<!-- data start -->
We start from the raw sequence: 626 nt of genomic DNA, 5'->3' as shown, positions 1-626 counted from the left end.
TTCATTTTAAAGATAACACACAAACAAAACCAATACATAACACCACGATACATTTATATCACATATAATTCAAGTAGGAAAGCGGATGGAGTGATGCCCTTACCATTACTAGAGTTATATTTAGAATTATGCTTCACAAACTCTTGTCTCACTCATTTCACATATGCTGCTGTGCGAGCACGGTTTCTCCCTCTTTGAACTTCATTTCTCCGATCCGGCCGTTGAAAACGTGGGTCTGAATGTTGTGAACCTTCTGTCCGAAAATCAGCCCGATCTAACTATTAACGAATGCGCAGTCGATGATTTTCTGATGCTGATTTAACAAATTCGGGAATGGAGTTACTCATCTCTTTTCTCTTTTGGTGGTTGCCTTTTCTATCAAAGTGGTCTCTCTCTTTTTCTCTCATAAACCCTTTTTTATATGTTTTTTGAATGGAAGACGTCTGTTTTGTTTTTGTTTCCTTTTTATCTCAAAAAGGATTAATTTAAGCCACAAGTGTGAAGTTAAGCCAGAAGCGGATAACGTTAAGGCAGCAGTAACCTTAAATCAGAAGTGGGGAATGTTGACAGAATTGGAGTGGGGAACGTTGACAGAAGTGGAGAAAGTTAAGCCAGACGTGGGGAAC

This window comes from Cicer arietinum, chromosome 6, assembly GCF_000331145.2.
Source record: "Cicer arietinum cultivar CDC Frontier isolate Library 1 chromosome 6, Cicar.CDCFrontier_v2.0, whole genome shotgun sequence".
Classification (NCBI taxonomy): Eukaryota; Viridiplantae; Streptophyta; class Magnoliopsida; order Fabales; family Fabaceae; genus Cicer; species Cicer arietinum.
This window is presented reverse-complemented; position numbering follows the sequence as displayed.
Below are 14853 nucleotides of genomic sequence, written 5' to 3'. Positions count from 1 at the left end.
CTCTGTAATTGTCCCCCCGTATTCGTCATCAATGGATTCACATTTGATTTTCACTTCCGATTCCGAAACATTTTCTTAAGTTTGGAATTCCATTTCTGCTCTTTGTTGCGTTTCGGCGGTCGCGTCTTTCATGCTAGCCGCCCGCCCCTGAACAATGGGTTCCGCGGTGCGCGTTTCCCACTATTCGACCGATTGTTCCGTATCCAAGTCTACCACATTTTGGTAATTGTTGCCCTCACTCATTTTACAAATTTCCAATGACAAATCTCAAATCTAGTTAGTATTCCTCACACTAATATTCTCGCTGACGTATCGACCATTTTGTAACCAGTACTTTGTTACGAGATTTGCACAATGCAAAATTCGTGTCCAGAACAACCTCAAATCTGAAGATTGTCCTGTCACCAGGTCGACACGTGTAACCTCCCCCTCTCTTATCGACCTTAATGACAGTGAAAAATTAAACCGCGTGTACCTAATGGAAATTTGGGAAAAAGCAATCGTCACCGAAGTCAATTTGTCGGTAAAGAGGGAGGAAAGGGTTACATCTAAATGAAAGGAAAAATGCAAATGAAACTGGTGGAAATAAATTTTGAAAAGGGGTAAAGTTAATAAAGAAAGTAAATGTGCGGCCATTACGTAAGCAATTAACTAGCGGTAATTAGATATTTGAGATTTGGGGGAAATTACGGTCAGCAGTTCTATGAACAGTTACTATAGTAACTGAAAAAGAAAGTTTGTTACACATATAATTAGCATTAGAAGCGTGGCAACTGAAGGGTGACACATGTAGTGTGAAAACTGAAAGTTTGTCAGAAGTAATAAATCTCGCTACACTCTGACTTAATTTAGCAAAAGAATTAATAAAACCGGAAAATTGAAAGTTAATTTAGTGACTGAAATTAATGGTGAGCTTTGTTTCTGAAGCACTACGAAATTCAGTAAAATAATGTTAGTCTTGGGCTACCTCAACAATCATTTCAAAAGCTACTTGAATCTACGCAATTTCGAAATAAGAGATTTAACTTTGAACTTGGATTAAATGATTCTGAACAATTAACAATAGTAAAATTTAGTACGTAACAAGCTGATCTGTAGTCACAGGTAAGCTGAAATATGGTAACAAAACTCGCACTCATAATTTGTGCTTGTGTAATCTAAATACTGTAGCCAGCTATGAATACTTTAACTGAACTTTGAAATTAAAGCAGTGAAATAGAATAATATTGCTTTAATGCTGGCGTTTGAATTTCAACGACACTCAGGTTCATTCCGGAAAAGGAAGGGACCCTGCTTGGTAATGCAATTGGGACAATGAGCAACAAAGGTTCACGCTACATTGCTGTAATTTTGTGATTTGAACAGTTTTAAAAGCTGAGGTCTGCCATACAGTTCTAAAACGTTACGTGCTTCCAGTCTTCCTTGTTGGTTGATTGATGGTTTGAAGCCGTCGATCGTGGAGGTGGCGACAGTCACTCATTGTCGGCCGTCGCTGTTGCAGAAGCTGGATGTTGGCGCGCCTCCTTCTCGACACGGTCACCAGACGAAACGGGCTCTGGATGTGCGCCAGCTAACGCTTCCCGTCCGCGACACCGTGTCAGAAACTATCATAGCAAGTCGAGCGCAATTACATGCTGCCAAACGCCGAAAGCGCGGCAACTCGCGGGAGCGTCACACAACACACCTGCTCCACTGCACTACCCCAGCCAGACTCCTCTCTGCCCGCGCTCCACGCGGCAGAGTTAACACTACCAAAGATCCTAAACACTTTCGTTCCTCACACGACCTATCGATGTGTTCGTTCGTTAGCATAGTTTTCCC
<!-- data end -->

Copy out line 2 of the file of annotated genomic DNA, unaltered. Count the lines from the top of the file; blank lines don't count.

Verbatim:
TTCATTTTAAAGATAACACACAAACAAAACCAATACATAACACCACGATACATTTATATCACATATAATTCAAGTAGGAAAGCGGATGGAGTGATGCCCTTACCATTACTAGAGTTATATTTAGAATTATGCTTCACAAACTCTTGTCTCACTCATTTCACATATGCTGCTGTGCGAGCACGGTTTCTCCCTCTTTGAACTTCATTTCTCCGATCCGGCCGTTGAAAACGTGGGTCTGAATGTTGTGAACCTTCTGTCCGAAAATCAGCCCGATCTAACTATTAACGAATGCGCAGTCGATGATTTTCTGATGCTGATTTAACAAATTCGGGAATGGAGTTACTCATCTCTTTTCTCTTTTGGTGGTTGCCTTTTCTATCAAAGTGGTCTCTCTCTTTTTCTCTCATAAACCCTTTTTTATATGTTTTTTGAATGGAAGACGTCTGTTTTGTTTTTGTTTCCTTTTTATCTCAAAAAGGATTAATTTAAGCCACAAGTGTGAAGTTAAGCCAGAAGCGGATAACGTTAAGGCAGCAGTAACCTTAAATCAGAAGTGGGGAATGTTGACAGAATTGGAGTGGGGAACGTTGACAGAAGTGGAGAAAGTTAAGCCAGACGTGGGGAAC